When I traveled last year to the Grand Canyon and New Mexico, our favorite destination was the Acoma Pueblo. The Pueblo has always been on my bucket list because Ansel Adams (one of my heroes) took pictures there. Acoma Pueblo is the oldest continuously lived in Pueblo settlement, dating back from around the 1100s.
When we first drove through the boundary, we were greeted by these amazing rocks.
Although the pictures I took caught a lot of red, the landscape was breathtakingly white – almost like an alien world. Needless to say, it was striking. Acoma means “People of the white rock.”
First, we stopped off at the Sky City Cultural Center.
We set up our tour at the center and toured the Haak’u Museum. The museum was really state of the art, and helped us develop more knowledge about the Pueblos. Before we set off on our venture, we decided to stop off in the cafe to take a stab at some Native cuisine. I’d heard really great things about the Yaaka cafe, but had my doubts when I set foot in the door. The cafe looked like a typical museum sandwich shop, but I peeked at the chef and saw that he was all business. We ordered the Green Chile Pork Stew, and Red Chile Beef Posole with fry bread. The meal was delicious, especially the green chile pork stew. They had plenty of typical items like chicken tenders, and such for the nonadventerous and kids. To this day, I still dream about having another bowl of Green Chile.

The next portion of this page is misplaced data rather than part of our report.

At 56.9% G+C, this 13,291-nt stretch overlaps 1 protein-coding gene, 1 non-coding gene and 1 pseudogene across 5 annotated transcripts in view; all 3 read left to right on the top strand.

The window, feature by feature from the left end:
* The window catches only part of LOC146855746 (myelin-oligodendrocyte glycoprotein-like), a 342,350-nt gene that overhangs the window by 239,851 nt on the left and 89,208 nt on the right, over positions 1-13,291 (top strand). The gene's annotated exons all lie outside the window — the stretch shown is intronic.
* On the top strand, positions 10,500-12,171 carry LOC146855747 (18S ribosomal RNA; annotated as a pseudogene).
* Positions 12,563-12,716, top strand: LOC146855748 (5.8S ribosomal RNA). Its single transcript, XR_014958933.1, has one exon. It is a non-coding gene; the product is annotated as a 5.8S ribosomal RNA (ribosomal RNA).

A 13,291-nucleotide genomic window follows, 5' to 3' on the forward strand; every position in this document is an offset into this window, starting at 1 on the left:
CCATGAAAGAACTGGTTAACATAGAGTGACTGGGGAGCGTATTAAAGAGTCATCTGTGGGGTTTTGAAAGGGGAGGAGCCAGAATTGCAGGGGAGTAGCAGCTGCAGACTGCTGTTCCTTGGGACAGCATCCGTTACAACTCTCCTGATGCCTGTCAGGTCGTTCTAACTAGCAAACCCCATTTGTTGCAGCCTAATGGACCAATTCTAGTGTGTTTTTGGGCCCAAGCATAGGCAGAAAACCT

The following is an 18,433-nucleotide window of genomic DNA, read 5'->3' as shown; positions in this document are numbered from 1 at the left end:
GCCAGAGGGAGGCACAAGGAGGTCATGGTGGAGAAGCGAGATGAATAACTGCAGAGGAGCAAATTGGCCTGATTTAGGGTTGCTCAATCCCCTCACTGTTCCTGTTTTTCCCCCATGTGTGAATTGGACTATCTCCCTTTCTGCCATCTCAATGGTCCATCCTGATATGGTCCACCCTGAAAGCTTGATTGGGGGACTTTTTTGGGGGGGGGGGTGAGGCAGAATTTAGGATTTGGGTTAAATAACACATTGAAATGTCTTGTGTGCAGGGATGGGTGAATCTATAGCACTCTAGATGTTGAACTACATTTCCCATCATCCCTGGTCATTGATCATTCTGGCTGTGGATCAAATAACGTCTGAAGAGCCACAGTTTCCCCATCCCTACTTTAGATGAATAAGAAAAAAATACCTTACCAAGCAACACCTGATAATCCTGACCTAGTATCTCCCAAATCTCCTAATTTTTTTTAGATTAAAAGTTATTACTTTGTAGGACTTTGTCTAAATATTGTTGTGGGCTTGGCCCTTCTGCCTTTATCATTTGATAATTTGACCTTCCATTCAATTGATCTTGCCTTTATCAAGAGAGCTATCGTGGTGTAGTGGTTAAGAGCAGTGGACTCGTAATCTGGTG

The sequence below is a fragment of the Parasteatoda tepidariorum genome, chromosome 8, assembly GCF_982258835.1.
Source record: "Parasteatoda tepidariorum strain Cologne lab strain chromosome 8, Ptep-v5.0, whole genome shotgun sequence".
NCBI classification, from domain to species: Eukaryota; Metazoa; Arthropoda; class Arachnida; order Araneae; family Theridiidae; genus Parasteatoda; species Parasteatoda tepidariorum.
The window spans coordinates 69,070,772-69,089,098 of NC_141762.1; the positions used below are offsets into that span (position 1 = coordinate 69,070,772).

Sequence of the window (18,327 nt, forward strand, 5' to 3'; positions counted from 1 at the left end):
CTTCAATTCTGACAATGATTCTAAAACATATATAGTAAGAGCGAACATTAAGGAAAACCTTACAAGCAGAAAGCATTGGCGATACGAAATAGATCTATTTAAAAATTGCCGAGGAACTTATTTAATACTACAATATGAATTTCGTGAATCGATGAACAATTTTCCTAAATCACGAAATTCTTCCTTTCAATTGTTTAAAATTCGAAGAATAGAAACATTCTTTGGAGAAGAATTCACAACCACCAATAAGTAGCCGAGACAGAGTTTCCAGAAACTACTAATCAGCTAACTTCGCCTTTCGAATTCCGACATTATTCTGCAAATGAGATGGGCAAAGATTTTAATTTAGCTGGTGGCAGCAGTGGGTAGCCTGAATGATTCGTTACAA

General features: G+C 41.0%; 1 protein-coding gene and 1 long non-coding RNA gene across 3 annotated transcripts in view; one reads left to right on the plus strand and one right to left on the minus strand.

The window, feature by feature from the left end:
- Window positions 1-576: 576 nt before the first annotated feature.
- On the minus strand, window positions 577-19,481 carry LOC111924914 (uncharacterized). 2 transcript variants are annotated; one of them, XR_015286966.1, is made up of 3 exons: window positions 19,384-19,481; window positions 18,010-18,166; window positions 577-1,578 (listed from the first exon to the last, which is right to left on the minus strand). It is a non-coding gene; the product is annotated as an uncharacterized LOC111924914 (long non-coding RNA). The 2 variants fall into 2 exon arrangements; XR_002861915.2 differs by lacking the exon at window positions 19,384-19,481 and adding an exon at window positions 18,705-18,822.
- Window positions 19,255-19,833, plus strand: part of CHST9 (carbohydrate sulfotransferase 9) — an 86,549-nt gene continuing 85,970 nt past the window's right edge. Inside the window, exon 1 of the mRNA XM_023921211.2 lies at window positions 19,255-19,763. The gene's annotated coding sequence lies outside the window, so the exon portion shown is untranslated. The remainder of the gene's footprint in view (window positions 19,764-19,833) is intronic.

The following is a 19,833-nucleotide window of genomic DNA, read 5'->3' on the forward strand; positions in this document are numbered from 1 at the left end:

The drive up to the mesa is only about 5 minutes or so. The road was a relatively new addition. According to our tour guide they put it in for a documentary.
The path up to the mesa (new road included)
Once we were atop the mesa, the combination of the blue sky and white buildings was almost blinding.
Our first stop was the church, built with slave labor. Now, it is not used for Christianity but is incorporated into native celebrations. Our guide told us they keep the building to honor their ancestors who were forced to build it. Inside, the walls were very high and the floor was dirt; the church was built in the 1600’s. You could hear the cooing of birds in the rafters – a surreal experience. Beside the church was a graveyard where photography was forbidden. To my right, there was a hole in the wall of the graveyard (small white crosses and stones with the earth buried in white pebbles). According to our guide, several children were stolen from the Pueblo by Spaniards who sold them into slavery. Because they believe their home to sacred, the hole was created so the little children’s spirits could find their way back to their homeland. This was the most moving part of the tour.
Our guide discussed strategies the natives used to hide their religion from the Spaniards. Having only one way to get up the 365 foot mesa was an advantage, and gave the Acoma time to hide what they were doing. Kachinas and kivas are important components to the religion.
Here is an example of a kiva – used both for ritual and everyday use. The Pueblo has no running water or electricity. Everything is done as in the past. Our guide pointed out that on feast days, they hike up the pueblo with tons of coolers filled with food:) Well, now with the road they don’t have to carry the coolers anymore.
Another kiva, with a view of a distant mesa.
According to our guide, Robert, he said that most Acoma believe they have lived there for about 2000 years. Legends says that they first settled on another mesa we could see in the horizon, but it was a disaster.
Some examples of pictographs, date unknown.
The ancient path down to the bottom.